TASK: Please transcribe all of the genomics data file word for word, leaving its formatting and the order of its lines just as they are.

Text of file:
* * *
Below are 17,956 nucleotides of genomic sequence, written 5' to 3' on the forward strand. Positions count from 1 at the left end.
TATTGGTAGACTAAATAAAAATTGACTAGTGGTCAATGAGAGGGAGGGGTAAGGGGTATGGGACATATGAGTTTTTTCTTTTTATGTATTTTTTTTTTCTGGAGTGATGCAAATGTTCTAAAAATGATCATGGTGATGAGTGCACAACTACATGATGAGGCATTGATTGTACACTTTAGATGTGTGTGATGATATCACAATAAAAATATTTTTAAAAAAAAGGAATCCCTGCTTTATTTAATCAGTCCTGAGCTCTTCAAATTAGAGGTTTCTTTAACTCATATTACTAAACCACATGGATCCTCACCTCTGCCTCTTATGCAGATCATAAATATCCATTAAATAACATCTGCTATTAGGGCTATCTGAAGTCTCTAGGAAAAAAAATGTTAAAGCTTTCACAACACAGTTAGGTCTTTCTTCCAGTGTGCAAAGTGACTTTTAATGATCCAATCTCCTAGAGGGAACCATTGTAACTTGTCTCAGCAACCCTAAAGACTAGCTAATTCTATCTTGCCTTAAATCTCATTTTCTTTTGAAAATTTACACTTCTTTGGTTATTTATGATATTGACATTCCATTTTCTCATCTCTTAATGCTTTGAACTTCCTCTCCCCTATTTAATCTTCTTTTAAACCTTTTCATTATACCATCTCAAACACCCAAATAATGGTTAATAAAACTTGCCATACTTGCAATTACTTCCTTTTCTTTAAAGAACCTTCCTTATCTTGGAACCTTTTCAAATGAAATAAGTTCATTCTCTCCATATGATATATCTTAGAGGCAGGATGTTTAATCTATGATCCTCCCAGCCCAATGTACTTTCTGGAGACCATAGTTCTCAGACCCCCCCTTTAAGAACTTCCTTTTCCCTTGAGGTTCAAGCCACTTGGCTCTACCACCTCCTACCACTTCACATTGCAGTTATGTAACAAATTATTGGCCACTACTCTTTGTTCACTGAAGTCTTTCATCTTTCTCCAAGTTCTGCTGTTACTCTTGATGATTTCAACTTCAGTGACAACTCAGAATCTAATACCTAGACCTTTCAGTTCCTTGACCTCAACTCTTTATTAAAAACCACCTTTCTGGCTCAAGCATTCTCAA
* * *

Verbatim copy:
Below are 17,956 nucleotides of genomic sequence, written 5' to 3' on the forward strand. Positions count from 1 at the left end.
TATTGGTAGACTAAATAAAAATTGACTAGTGGTCAATGAGAGGGAGGGGTAAGGGGTATGGGACATATGAGTTTTTTCTTTTTATGTATTTTTTTTTTCTGGAGTGATGCAAATGTTCTAAAAATGATCATGGTGATGAGTGCACAACTACATGATGAGGCATTGATTGTACACTTTAGATGTGTGTGATGATATCACAATAAAAATATTTTTAAAAAAAAGGAATCCCTGCTTTATTTAATCAGTCCTGAGCTCTTCAAATTAGAGGTTTCTTTAACTCATATTACTAAACCACATGGATCCTCACCTCTGCCTCTTATGCAGATCATAAATATCCATTAAATAACATCTGCTATTAGGGCTATCTGAAGTCTCTAGGAAAAAAAATGTTAAAGCTTTCACAACACAGTTAGGTCTTTCTTCCAGTGTGCAAAGTGACTTTTAATGATCCAATCTCCTAGAGGGAACCATTGTAACTTGTCTCAGCAACCCTAAAGACTAGCTAATTCTATCTTGCCTTAAATCTCATTTTCTTTTGAAAATTTACACTTCTTTGGTTATTTATGATATTGACATTCCATTTTCTCATCTCTTAATGCTTTGAACTTCCTCTCCCCTATTTAATCTTCTTTTAAACCTTTTCATTATACCATCTCAAACACCCAAATAATGGTTAATAAAACTTGCCATACTTGCAATTACTTCCTTTTCTTTAAAGAACCTTCCTTATCTTGGAACCTTTTCAAATGAAATAAGTTCATTCTCTCCATATGATATATCTTAGAGGCAGGATGTTTAATCTATGATCCTCCCAGCCCAATGTACTTTCTGGAGACCATAGTTCTCAGACCCCCCCTTTAAGAACTTCCTTTTCCCTTGAGGTTCAAGCCACTTGGCTCTACCACCTCCTACCACTTCACATTGCAGTTATGTAACAAATTATTGGCCACTACTCTTTGTTCACTGAAGTCTTTCATCTTTCTCCAAGTTCTGCTGTTACTCTTGATGATTTCAACTTCAGTGACAACTCAGAATCTAATACCTAGACCTTTCAGTTCCTTGACCTCAACTCTTTATTAAAAACCACCTTTCTGGCTCAAGCATTCTCAA